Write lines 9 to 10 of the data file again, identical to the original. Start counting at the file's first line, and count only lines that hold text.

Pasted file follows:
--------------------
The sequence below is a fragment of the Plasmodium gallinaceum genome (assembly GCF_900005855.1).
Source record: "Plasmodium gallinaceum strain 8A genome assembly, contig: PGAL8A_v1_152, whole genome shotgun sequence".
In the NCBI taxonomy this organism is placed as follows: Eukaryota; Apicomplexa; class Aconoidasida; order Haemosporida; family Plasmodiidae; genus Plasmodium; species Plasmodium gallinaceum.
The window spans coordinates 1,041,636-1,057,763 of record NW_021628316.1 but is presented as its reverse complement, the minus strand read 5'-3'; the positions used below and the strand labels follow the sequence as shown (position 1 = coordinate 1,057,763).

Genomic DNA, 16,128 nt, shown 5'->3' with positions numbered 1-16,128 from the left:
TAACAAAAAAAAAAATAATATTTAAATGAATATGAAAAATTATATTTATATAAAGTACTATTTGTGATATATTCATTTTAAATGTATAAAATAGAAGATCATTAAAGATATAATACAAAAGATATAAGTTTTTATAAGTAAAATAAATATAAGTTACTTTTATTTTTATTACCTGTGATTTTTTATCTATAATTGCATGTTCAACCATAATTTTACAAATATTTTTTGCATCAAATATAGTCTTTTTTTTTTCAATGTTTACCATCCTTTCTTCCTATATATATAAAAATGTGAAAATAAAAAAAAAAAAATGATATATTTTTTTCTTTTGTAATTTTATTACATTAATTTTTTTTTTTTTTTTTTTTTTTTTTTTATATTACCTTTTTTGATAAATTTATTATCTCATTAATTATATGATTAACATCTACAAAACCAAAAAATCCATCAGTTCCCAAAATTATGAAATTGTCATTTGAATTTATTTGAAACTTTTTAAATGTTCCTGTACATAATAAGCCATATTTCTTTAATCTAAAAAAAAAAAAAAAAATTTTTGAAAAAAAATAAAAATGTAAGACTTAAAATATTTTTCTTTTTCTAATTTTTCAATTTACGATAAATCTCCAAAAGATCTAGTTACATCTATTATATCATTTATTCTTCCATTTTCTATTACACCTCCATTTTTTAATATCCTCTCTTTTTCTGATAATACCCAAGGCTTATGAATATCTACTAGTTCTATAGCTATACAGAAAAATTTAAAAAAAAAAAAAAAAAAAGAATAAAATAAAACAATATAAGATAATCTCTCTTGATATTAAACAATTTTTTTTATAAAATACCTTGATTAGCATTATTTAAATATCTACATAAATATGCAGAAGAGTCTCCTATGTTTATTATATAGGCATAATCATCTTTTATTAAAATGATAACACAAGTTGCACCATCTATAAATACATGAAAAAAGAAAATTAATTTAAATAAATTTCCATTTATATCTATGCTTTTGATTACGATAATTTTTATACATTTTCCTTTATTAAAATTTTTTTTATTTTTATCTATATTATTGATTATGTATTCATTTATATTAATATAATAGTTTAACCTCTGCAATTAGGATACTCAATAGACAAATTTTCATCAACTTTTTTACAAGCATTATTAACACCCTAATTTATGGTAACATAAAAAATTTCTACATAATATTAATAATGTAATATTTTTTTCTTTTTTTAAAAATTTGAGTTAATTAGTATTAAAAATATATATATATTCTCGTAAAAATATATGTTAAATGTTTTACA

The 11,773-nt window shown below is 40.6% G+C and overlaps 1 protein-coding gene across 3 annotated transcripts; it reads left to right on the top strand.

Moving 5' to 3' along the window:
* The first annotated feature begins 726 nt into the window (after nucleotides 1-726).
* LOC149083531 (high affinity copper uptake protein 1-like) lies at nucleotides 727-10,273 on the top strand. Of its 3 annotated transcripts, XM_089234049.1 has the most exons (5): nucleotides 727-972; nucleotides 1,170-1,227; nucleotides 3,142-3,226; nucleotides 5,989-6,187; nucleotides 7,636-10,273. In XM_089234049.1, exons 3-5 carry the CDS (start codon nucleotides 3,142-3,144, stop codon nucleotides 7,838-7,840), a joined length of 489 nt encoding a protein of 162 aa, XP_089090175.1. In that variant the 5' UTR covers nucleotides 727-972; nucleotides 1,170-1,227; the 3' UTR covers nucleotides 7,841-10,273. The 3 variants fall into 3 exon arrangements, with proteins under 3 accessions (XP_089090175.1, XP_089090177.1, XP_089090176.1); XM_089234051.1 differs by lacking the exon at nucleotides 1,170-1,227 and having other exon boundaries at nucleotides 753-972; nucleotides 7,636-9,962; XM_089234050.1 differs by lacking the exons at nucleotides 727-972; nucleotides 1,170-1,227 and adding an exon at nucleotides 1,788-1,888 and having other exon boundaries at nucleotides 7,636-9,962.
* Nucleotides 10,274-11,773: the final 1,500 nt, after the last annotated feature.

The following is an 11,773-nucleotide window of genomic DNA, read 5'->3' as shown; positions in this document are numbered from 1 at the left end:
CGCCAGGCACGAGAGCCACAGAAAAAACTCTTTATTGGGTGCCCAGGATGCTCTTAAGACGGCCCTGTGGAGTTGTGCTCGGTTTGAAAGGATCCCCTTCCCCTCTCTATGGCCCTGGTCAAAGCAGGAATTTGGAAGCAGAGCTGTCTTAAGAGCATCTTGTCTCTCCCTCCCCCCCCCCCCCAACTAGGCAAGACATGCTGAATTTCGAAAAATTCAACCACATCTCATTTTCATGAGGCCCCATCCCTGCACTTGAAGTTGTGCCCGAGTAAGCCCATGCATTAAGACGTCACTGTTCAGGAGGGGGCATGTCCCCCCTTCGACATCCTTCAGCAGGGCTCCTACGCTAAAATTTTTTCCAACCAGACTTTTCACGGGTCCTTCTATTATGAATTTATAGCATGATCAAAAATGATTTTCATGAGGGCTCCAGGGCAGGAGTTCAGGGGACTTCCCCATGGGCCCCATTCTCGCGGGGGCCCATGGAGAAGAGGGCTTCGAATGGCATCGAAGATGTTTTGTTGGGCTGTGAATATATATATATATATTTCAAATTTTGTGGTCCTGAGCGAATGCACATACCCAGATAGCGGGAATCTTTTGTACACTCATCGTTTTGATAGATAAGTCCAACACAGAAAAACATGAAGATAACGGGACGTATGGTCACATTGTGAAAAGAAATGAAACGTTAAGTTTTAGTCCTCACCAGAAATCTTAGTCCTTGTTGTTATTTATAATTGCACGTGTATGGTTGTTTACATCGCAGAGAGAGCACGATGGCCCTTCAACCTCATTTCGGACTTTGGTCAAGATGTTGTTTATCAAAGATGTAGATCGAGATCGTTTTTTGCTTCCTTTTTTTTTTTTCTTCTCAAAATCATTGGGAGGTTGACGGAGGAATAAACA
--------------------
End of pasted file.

* The first annotated feature begins 726 nt into the window (after nucleotides 1-726).
* LOC149083531 (high affinity copper uptake protein 1-like) lies at nucleotides 727-10,273 on the top strand. Of its 3 annotated transcripts, XM_089234049.1 has the most exons (5): nucleotides 727-972; nucleotides 1,170-1,227; nucleotides 3,142-3,226; nucleotides 5,989-6,187; nucleotides 7,636-10,273. In XM_089234049.1, exons 3-5 carry the CDS (start codon nucleotides 3,142-3,144, stop codon nucleotides 7,838-7,840), a joined length of 489 nt encoding a protein of 162 aa, XP_089090175.1. In that variant the 5' UTR covers nucleotides 727-972; nucleotides 1,170-1,227; the 3' UTR covers nucleotides 7,841-10,273. The 3 variants fall into 3 exon arrangements, with proteins under 3 accessions (XP_089090175.1, XP_089090177.1, XP_089090176.1); XM_089234051.1 differs by lacking the exon at nucleotides 1,170-1,227 and having other exon boundaries at nucleotides 753-972; nucleotides 7,636-9,962; XM_089234050.1 differs by lacking the exons at nucleotides 727-972; nucleotides 1,170-1,227 and adding an exon at nucleotides 1,788-1,888 and having other exon boundaries at nucleotides 7,636-9,962.